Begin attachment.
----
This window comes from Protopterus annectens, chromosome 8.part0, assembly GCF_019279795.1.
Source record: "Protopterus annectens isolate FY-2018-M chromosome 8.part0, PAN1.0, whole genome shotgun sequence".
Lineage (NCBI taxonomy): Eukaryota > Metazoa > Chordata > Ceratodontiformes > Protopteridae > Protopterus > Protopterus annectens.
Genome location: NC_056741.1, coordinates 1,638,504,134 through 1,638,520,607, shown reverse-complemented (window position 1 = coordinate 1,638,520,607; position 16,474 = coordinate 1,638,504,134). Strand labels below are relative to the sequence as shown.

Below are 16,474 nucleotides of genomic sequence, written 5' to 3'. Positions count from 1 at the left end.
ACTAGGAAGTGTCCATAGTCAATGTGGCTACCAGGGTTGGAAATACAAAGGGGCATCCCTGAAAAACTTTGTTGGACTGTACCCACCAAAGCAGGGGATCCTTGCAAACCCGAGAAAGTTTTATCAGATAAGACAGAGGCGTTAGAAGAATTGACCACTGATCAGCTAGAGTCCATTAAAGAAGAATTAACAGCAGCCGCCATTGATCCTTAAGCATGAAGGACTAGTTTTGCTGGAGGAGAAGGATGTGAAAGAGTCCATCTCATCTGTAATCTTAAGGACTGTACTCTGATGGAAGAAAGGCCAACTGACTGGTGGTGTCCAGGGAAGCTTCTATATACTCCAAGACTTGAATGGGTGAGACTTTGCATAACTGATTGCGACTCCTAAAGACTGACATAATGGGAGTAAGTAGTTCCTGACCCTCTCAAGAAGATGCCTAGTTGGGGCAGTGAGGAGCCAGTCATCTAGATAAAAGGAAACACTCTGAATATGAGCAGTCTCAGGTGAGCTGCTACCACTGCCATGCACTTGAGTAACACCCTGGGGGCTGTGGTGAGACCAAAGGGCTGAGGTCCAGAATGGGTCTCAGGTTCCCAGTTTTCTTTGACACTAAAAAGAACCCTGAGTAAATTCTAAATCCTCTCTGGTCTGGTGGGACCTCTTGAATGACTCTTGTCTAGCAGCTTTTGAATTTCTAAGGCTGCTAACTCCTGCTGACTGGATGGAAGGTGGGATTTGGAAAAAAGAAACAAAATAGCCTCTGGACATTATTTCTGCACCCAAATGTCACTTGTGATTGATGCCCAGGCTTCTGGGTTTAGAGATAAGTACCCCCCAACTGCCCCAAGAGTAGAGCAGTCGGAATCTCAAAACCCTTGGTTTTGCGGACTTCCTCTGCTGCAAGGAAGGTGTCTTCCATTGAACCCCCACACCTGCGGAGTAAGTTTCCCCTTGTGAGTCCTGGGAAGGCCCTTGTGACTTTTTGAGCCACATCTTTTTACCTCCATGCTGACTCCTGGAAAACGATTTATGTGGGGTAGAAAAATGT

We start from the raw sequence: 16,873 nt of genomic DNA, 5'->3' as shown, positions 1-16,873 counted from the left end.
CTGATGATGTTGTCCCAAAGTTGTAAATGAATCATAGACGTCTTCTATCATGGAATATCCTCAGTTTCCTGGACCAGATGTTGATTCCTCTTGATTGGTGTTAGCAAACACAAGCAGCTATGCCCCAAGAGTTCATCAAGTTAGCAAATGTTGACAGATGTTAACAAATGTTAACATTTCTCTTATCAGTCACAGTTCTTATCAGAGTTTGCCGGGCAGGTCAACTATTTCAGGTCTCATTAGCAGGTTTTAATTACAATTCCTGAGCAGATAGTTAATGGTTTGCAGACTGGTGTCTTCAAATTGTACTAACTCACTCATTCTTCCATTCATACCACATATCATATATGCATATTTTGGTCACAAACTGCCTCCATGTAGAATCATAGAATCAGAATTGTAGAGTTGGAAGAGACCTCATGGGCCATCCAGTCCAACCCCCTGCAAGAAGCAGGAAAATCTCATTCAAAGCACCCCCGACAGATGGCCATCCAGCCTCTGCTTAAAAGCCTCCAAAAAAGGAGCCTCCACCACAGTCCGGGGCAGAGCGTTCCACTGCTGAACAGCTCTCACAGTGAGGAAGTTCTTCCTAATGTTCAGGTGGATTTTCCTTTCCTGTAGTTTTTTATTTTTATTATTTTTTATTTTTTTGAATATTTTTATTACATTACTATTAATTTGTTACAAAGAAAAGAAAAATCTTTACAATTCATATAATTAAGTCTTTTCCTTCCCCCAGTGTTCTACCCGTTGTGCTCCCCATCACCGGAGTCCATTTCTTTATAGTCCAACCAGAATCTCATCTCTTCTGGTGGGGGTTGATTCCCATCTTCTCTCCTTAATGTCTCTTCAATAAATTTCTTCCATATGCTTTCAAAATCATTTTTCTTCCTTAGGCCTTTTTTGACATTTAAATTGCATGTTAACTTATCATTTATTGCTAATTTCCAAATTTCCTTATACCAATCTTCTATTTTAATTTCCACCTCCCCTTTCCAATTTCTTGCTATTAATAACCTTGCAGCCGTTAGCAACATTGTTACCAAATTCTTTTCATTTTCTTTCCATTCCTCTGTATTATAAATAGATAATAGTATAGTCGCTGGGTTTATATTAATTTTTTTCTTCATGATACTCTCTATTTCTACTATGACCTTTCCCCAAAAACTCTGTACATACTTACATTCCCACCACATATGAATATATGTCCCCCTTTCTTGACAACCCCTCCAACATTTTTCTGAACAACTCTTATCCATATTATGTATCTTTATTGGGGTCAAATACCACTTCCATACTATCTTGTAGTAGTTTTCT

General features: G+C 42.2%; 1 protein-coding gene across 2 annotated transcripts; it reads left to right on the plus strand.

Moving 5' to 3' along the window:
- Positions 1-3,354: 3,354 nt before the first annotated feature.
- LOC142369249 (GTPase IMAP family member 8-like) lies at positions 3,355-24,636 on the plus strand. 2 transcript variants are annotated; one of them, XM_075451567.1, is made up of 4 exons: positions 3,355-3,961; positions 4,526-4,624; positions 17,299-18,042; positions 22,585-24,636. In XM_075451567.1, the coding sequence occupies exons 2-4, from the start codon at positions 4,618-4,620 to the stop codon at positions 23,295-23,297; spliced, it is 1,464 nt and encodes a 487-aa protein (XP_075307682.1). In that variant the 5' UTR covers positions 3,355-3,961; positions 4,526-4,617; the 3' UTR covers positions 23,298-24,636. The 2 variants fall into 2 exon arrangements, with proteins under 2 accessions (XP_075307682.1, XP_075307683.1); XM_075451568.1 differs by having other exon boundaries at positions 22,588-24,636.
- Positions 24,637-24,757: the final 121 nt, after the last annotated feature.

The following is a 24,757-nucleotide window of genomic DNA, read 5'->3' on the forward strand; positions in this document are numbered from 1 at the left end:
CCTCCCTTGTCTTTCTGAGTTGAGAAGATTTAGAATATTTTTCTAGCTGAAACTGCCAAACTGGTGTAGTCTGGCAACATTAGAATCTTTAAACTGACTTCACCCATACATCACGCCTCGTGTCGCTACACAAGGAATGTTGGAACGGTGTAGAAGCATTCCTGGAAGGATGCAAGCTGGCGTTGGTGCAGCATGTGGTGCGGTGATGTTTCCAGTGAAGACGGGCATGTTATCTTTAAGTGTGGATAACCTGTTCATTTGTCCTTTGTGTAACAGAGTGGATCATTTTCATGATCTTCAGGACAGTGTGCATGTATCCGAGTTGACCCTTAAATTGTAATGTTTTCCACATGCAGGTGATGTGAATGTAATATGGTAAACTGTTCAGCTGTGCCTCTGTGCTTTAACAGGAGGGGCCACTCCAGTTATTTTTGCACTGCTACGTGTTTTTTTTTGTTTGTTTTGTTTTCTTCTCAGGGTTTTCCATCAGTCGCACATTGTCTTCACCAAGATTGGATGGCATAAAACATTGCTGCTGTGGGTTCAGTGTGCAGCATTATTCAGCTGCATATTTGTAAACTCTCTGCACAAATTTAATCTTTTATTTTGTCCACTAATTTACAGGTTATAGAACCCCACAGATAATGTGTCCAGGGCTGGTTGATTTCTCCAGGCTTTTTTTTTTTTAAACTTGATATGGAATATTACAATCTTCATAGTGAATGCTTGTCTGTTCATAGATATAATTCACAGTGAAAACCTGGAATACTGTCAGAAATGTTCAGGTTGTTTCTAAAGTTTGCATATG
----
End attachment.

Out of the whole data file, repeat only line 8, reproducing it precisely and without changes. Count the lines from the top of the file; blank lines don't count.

CTGATGATGTTGTCCCAAAGTTGTAAATGAATCATAGACGTCTTCTATCATGGAATATCCTCAGTTTCCTGGACCAGATGTTGATTCCTCTTGATTGGTGTTAGCAAACACAAGCAGCTATGCCCCAAGAGTTCATCAAGTTAGCAAATGTTGACAGATGTTAACAAATGTTAACATTTCTCTTATCAGTCACAGTTCTTATCAGAGTTTGCCGGGCAGGTCAACTATTTCAGGTCTCATTAGCAGGTTTTAATTACAATTCCTGAGCAGATAGTTAATGGTTTGCAGACTGGTGTCTTCAAATTGTACTAACTCACTCATTCTTCCATTCATACCACATATCATATATGCATATTTTGGTCACAAACTGCCTCCATGTAGAATCATAGAATCAGAATTGTAGAGTTGGAAGAGACCTCATGGGCCATCCAGTCCAACCCCCTGCAAGAAGCAGGAAAATCTCATTCAAAGCACCCCCGACAGATGGCCATCCAGCCTCTGCTTAAAAGCCTCCAAAAAAGGAGCCTCCACCACAGTCCGGGGCAGAGCGTTCCACTGCTGAACAGCTCTCACAGTGAGGAAGTTCTTCCTAATGTTCAGGTGGATTTTCCTTTCCTGTAGTTTTTTATTTTTATTATTTTTTATTTTTTTGAATATTTTTATTACATTACTATTAATTTGTTACAAAGAAAAGAAAAATCTTTACAATTCATATAATTAAGTCTTTTCCTTCCCCCAGTGTTCTACCCGTTGTGCTCCCCATCACCGGAGTCCATTTCTTTATAGTCCAACCAGAATCTCATCTCTTCTGGTGGGGGTTGATTCCCATCTTCTCTCCTTAATGTCTCTTCAATAAATTTCTTCCATATGCTTTCAAAATCATTTTTCTTCCTTAGGCCTTTTTTGACATTTAAATTGCATGTTAACTTATCATTTATTGCTAATTTCCAAATTTCCTTATACCAATCTTCTATTTTAATTTCCACCTCCCCTTTCCAATTTCTTGCTATTAATAACCTTGCAGCCGTTAGCAACATTGTTACCAAATTCTTTTCATTTTCTTTCCATTCCTCTGTATTATAAATAGATAATAGTATAGTCGCTGGGTTTATATTAATTTTTTTCTTCATGATACTCTCTATTTCTACTATGACCTTTCCCCAAAAACTCTGTACATACTTACATTCCCACCACATATGAATATATGTCCCCCTTTCTTGACAACCCCTCCAACATTTTTCTGAACAACTCTTATCCATATTATGTATCTTTATTGGGGTCAAATACCACTTCCATACTATCTTGTAGTAGTTTTCT